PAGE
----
Most Nassau County patrol officers lack the precision rifles designed to quickly take down a gunman during a mass shooting attack despite a vow from department brass that the high-powered long guns would be distributed to street cops.
Patrol officers in Nassau, like uniformed police officers across the country, are often the first to respond to shootings and would be tasked with charging into a school or other building to immobilize an active shooter.
Police Commissioner Patrick Ryder says such military-style weapons should not be distributed widely across patrol ranks, citing security and oversight concerns. But James McDermott, president of the Nassau Police Benevolent Association, argues that street cops — armed with department-issued .40-caliber handguns — are at a distinct disadvantage against a gunman wielding a semiautomatic weapon of war.
McDermott, in an interview Tuesday ahead of the opening of hundreds of Nassau County schools this week, said all the department’s patrol officers should be trained to use the rifles and there should be one long gun assigned to each patrol car.
“I feel scared for the public and my officers who are left in a very vulnerable position as patrol cops, outgunned by bad guys,” McDermott said in an interview. “You expect officers to go in and risk their lives. Why wouldn’t you give the police officers the tools they need?”
Ryder said his predecessor's pledge four years ago to give out the long guns was "not a well-thought-out plan." He said doing so would require ongoing highly specialized training for every officer, making it impractical. The use and maintenance of such high-level tactical weapons must be tightly controlled, he said.
"My philosophy is, everybody can't be the pitcher, everybody can't be the batter," said Ryder. "We have professionals that train — our [Bureau of Special Operations] officers train twice a week ... If you took members out to do all this training, there'd be nobody doing the patrols."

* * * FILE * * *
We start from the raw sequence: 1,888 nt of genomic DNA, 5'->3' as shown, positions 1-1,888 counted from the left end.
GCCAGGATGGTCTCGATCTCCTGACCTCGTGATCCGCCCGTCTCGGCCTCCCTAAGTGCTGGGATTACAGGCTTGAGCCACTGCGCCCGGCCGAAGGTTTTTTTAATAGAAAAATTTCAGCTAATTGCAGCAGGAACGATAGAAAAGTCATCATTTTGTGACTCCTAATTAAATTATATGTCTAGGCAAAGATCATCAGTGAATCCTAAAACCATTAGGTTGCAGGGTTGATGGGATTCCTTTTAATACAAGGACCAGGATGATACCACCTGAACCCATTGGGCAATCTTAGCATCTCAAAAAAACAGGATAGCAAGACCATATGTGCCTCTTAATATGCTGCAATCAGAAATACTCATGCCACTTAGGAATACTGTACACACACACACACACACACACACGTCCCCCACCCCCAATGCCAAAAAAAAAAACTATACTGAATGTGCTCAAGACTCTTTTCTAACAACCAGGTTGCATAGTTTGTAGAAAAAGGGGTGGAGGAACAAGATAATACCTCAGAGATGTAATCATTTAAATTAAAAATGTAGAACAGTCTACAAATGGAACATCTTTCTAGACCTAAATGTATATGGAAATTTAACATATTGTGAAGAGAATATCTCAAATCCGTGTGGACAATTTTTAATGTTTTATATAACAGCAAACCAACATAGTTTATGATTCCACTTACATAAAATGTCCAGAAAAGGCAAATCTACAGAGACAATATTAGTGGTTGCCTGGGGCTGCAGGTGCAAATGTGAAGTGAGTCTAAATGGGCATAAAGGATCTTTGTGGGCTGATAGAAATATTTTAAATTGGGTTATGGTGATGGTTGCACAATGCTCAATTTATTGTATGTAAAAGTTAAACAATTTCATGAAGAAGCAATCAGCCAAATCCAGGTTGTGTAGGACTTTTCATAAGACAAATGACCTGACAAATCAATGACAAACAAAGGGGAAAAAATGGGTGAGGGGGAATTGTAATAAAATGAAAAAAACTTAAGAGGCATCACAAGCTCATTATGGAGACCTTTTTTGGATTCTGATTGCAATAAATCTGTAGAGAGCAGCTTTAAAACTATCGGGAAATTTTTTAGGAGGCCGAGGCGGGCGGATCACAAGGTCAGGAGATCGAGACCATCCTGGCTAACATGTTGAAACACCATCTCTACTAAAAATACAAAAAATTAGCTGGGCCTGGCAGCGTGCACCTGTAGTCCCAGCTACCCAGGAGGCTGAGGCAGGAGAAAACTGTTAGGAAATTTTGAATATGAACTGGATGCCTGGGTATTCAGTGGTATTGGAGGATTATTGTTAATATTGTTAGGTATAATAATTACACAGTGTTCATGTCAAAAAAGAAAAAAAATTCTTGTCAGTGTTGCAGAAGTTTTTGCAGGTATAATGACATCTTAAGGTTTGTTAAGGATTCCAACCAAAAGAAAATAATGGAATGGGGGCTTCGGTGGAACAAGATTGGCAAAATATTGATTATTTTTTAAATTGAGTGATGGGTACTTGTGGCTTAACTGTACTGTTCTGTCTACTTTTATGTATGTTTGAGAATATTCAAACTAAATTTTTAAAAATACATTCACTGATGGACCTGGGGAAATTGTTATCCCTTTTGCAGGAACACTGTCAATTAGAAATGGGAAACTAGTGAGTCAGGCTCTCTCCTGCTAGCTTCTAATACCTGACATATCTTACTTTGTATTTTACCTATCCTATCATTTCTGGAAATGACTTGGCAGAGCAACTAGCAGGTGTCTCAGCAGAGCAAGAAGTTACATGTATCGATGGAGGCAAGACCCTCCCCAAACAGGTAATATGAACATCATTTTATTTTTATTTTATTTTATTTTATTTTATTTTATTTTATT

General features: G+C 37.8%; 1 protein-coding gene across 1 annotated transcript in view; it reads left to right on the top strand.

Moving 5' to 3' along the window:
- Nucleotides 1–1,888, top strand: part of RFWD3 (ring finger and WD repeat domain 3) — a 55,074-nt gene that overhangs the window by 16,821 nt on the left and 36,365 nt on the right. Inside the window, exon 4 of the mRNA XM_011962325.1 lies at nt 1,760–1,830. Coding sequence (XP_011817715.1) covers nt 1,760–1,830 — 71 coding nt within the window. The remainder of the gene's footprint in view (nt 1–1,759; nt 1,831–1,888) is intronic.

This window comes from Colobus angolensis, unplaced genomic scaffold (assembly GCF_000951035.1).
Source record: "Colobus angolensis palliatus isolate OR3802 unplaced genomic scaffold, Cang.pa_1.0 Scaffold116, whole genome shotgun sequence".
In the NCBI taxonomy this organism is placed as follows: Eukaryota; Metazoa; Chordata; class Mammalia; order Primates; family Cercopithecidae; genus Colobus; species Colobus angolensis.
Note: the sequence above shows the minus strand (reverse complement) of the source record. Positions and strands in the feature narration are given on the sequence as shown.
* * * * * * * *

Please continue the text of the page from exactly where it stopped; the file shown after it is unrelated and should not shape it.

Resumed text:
Ninety-six of the 150 previously purchased rifles remain in storage, Ryder said. But he said he has a plan to deploy 50 to 60 of them, training the department's new complement of 24 problem-oriented police officers, or POP cops, to use the rifles, as well as members of Homeland Security. Some of the department's specialized units, such as BSO — which Ryder said he recently beefed up to 35 officers — already have the rifles.
"We have the firepower to do what we need to do, but we want to do it properly," said Ryder. "We want to make sure everybody's safe and the equipment is secure. Just because I have extra, doesn't mean that you go hand them out. You gotta have a strategy that's safe for both the public and our members."
Unlike Nassau, the Suffolk County Police Department, assigns the rifles — with the ability to accurately strike a target at a longer range than a handgun — to patrol supervisors and a handful of cops in each precinct. Suffolk police confirmed in an email that it distributes assault rifles to “some precinct officers, supervisors and some specialized commands” noting that officers who are assigned the weapons “go through extensive training.”
McDermott said he was speaking out after the department announced last week it was arming patrol officers with breaching devices and tourniquets to deal with active shooters — tools he conceded were helpful but didn't go far enough.
“We’re not as prepared as we should be,” he said.
Ryder said Nassau's smaller size, compared with Suffolk's, makes it easier for his specialized teams, who have the long guns, to respond to shootings more quickly and give the responding patrol officers backup they need.
"As a tactically trained officer for eight years, I know what's tactically sound for my department," said Ryder, who was previously in BSO for eight years.
McDermott said the rank and file is eager to be trained on the rifles as the number of mass shootings rises. There have been 289 mass shootings in the United States as of Tuesday, putting 2019 on pace to record an average of more than one mass shooting a day, according to the Gun Violence Archive, a nonprofit which tracks shootings of four people or more.
When the Nassau County Police Department announced in December 2015 it was purchasing 150 Sig Sauer M400 SWAT rifles, it cited the longer range and accuracy of the rifles, saying they would put officers on an even footing with shooters using assault weapons.
Then-Commissioner Thomas Krumpter, who now heads the tiny Lloyd Harbor Police Department, said the rifles would be distributed to 150 officers, including some in special units and patrol, specifically for use in an active shooter scenario.